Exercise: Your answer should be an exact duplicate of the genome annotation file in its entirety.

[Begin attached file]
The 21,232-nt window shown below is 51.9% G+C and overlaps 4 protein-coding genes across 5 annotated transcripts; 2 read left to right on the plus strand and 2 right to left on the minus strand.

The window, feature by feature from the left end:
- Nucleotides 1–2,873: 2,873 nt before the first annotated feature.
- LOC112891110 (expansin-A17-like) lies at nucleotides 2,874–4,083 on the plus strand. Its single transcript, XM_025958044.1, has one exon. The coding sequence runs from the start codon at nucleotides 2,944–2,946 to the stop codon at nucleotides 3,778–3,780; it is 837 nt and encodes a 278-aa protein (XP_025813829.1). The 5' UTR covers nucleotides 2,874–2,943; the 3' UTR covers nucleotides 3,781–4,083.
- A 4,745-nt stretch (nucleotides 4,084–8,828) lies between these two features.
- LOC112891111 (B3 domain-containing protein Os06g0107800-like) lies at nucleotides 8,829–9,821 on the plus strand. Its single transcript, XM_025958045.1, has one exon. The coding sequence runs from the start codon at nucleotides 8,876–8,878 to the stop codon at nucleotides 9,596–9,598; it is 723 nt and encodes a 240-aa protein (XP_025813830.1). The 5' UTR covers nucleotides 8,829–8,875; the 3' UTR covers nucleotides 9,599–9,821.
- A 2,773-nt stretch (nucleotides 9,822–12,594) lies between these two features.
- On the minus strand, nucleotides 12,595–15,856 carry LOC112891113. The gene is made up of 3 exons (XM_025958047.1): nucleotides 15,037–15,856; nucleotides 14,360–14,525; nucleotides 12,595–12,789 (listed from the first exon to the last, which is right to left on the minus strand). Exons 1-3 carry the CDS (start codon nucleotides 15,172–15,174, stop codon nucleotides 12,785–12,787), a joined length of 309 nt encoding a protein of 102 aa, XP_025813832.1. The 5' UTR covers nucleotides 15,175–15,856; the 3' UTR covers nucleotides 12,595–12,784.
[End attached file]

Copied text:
The 21,232-nt window shown below is 51.9% G+C and overlaps 4 protein-coding genes across 5 annotated transcripts; 2 read left to right on the plus strand and 2 right to left on the minus strand.

The window, feature by feature from the left end:
- Nucleotides 1–2,873: 2,873 nt before the first annotated feature.
- LOC112891110 (expansin-A17-like) lies at nucleotides 2,874–4,083 on the plus strand. Its single transcript, XM_025958044.1, has one exon. The coding sequence runs from the start codon at nucleotides 2,944–2,946 to the stop codon at nucleotides 3,778–3,780; it is 837 nt and encodes a 278-aa protein (XP_025813829.1). The 5' UTR covers nucleotides 2,874–2,943; the 3' UTR covers nucleotides 3,781–4,083.
- A 4,745-nt stretch (nucleotides 4,084–8,828) lies between these two features.
- LOC112891111 (B3 domain-containing protein Os06g0107800-like) lies at nucleotides 8,829–9,821 on the plus strand. Its single transcript, XM_025958045.1, has one exon. The coding sequence runs from the start codon at nucleotides 8,876–8,878 to the stop codon at nucleotides 9,596–9,598; it is 723 nt and encodes a 240-aa protein (XP_025813830.1). The 5' UTR covers nucleotides 8,829–8,875; the 3' UTR covers nucleotides 9,599–9,821.
- A 2,773-nt stretch (nucleotides 9,822–12,594) lies between these two features.
- On the minus strand, nucleotides 12,595–15,856 carry LOC112891113. The gene is made up of 3 exons (XM_025958047.1): nucleotides 15,037–15,856; nucleotides 14,360–14,525; nucleotides 12,595–12,789 (listed from the first exon to the last, which is right to left on the minus strand). Exons 1-3 carry the CDS (start codon nucleotides 15,172–15,174, stop codon nucleotides 12,785–12,787), a joined length of 309 nt encoding a protein of 102 aa, XP_025813832.1. The 5' UTR covers nucleotides 15,175–15,856; the 3' UTR covers nucleotides 12,595–12,784.